It’s been an absolutely wild NHL offseason, and finally, the 2022–23 season is just weeks away from starting. That means it’s draft prep time for fantasy hockey.
Last season saw scoring increase leaguewide. Eight players finished with over 100 points, 16 with 90+ points, 34 with 80+ points, 50 with 70+ points, and 54 players finished with at least a point per game.
Looking at expected goals can provide insight into some of the players who should be expected to do better this season, and those expected to do worse. We took a look at every player in the NHL last season and compared their actual goals to their expected goals. Using this data, we identified five players to target ahead of their ADP, and five players to temper your expectations for.
Players to target
This list of players saw a sharp drop in the actual goals compared to their expected goals when looking at the past five seasons. These are players that are due to bounce back and should outperform their 2021–22 season.
Phil Kessel already gets a bump with his move from the Arizona (State) Coyotes to the Vegas Golden Knights, but he may have even more left in the tank.
He’s been known for his ability to score goals in the past, but last year in Arizona he showed he can dish the puck as well. Recently, he chirped the Coyotes for not being a team that wanted to win, so he’s clearly motivated to play well in Vegas. Couple that with a massive GAx drop last season, and Kessel becomes a very intriguing fantasy option. He’s ranked 415th on Yahoo so Kessel will be available late in drafts. Keep an eye on him.
The Oilers ae a wagon this year. Yes, the Flames loaded up and might even be better this season despite losing their two best players from last year, but the Oilers look unreal.
Jesse Puljujarvi has been heavily criticized by Oilers media for not scoring enough goals, while simultaneously being praised by analytics folks for doing all the right things and having bad luck at finishing.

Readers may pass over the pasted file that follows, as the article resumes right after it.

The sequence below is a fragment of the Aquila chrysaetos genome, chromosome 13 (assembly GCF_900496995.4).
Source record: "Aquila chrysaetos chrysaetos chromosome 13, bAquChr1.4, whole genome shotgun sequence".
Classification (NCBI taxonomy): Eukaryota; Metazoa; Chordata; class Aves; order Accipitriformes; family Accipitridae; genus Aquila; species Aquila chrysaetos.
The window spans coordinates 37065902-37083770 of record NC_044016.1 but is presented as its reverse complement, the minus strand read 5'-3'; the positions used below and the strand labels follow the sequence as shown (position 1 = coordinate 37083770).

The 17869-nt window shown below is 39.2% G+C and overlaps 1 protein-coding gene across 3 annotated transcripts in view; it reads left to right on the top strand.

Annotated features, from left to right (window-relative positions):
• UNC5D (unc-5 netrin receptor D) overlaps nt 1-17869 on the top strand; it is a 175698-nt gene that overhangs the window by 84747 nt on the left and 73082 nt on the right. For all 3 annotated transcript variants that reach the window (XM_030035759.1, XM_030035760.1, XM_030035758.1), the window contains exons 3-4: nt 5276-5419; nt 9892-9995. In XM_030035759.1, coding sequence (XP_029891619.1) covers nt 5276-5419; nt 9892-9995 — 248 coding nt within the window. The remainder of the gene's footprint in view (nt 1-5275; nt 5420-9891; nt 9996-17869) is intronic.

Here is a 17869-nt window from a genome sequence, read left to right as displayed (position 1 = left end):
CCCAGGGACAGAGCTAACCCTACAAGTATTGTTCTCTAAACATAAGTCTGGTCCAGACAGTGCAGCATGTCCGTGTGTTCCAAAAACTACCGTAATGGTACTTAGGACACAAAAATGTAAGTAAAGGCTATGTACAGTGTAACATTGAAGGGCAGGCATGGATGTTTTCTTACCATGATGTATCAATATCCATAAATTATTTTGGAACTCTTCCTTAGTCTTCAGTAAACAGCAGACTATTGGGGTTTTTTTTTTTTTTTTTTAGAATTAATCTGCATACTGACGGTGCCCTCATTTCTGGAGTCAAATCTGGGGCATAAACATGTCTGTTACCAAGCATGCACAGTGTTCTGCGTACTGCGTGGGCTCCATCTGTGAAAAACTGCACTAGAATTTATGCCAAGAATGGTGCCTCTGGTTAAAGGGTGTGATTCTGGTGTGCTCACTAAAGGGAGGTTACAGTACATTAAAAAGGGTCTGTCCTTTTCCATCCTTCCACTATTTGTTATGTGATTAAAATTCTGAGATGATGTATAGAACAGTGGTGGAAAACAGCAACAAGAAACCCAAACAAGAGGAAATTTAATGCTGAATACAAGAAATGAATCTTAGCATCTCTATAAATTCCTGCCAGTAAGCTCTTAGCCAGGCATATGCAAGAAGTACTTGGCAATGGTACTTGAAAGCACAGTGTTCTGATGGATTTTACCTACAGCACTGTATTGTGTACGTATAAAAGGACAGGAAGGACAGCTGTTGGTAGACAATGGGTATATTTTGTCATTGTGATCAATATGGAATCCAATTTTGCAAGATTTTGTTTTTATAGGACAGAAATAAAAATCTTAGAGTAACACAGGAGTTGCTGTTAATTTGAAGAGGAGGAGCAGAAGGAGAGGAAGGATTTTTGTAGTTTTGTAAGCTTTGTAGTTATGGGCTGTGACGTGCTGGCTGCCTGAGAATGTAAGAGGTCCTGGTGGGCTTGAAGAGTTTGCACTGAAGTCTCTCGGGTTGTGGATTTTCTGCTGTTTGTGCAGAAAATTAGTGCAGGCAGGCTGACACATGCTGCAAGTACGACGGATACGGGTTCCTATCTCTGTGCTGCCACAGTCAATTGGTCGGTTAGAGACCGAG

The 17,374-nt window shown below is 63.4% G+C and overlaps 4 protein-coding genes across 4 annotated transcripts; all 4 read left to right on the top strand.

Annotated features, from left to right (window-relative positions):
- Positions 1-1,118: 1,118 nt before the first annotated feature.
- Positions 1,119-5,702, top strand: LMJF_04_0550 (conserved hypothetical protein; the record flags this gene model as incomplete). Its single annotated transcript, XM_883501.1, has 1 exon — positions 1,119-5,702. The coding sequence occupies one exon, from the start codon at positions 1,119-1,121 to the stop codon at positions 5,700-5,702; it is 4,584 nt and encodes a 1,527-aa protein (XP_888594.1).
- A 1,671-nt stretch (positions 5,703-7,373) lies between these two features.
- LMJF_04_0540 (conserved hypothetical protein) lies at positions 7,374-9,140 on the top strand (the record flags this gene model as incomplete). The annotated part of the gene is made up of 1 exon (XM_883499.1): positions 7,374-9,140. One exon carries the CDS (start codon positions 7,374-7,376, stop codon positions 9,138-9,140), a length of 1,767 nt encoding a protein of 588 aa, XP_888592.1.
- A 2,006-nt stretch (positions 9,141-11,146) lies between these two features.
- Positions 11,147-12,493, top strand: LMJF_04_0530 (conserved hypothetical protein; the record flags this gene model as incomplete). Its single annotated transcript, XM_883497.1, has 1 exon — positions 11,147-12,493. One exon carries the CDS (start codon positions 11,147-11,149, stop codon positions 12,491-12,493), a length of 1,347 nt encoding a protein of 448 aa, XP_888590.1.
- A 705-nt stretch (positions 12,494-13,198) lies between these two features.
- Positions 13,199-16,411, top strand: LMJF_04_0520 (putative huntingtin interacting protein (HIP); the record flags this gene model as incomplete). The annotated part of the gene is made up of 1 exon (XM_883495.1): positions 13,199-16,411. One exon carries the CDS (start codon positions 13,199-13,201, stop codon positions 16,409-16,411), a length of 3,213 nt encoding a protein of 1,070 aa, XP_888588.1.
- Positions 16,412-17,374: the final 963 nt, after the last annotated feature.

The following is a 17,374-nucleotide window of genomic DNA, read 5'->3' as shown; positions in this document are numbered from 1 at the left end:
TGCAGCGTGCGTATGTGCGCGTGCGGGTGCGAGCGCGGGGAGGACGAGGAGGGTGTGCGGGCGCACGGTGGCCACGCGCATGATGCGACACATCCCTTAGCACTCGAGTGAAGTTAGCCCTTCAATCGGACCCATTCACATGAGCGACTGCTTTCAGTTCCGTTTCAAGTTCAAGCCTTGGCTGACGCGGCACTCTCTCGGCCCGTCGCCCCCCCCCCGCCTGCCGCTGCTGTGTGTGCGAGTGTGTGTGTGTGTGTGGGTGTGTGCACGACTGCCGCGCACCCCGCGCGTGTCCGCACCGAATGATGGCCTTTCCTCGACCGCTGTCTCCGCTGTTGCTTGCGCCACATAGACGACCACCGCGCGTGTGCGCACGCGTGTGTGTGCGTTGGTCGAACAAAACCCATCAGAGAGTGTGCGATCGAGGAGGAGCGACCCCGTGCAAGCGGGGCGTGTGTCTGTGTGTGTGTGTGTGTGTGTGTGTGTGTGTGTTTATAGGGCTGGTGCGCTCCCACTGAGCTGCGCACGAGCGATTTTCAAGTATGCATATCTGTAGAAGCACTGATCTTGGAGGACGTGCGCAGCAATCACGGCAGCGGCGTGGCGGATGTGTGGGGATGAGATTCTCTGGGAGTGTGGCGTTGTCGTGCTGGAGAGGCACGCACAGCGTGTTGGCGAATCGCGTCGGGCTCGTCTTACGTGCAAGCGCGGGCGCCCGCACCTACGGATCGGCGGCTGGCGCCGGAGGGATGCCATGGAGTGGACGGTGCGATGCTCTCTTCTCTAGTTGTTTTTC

Put me in the latter category. Last season, Puljujarvi finished with more than seven goals below expected, compared to a career average of around even. Expect him to rebound in a big way this season.
Pierre-Luc Dubois is intriguing for a few reasons. Since he told the Jets he wasn’t interested in signing there long-term and intends to hit free agency in two years’ time, every year is a contract year for him. Dubois should be trying to increase his trade value every single night. The Jets are due to see some positive regression anyway, so this just helps.
On top of that, Dubois finished with more than four goals below expected last season. It was the first time he was below expected in any of the past five years. He should rebound nicely this season.
Patrice Bergeron is an ageless wonder. Coming off arguably the best season of his career, he saw a massive drop in goal scoring, finishing over four goals below expected.
With some expected positive regression, Bergeron is still an extremely valuable player on the ice and in fantasy, and shouldn’t be written off just because of his age. He’s not done yet, and still has lots left in the tank.
Miro Heiskanen is one of the best defenders in the game. His strengths don’t necessarily translate to fantasy though, and he is not a type of player who can be your number one or number two defenseman.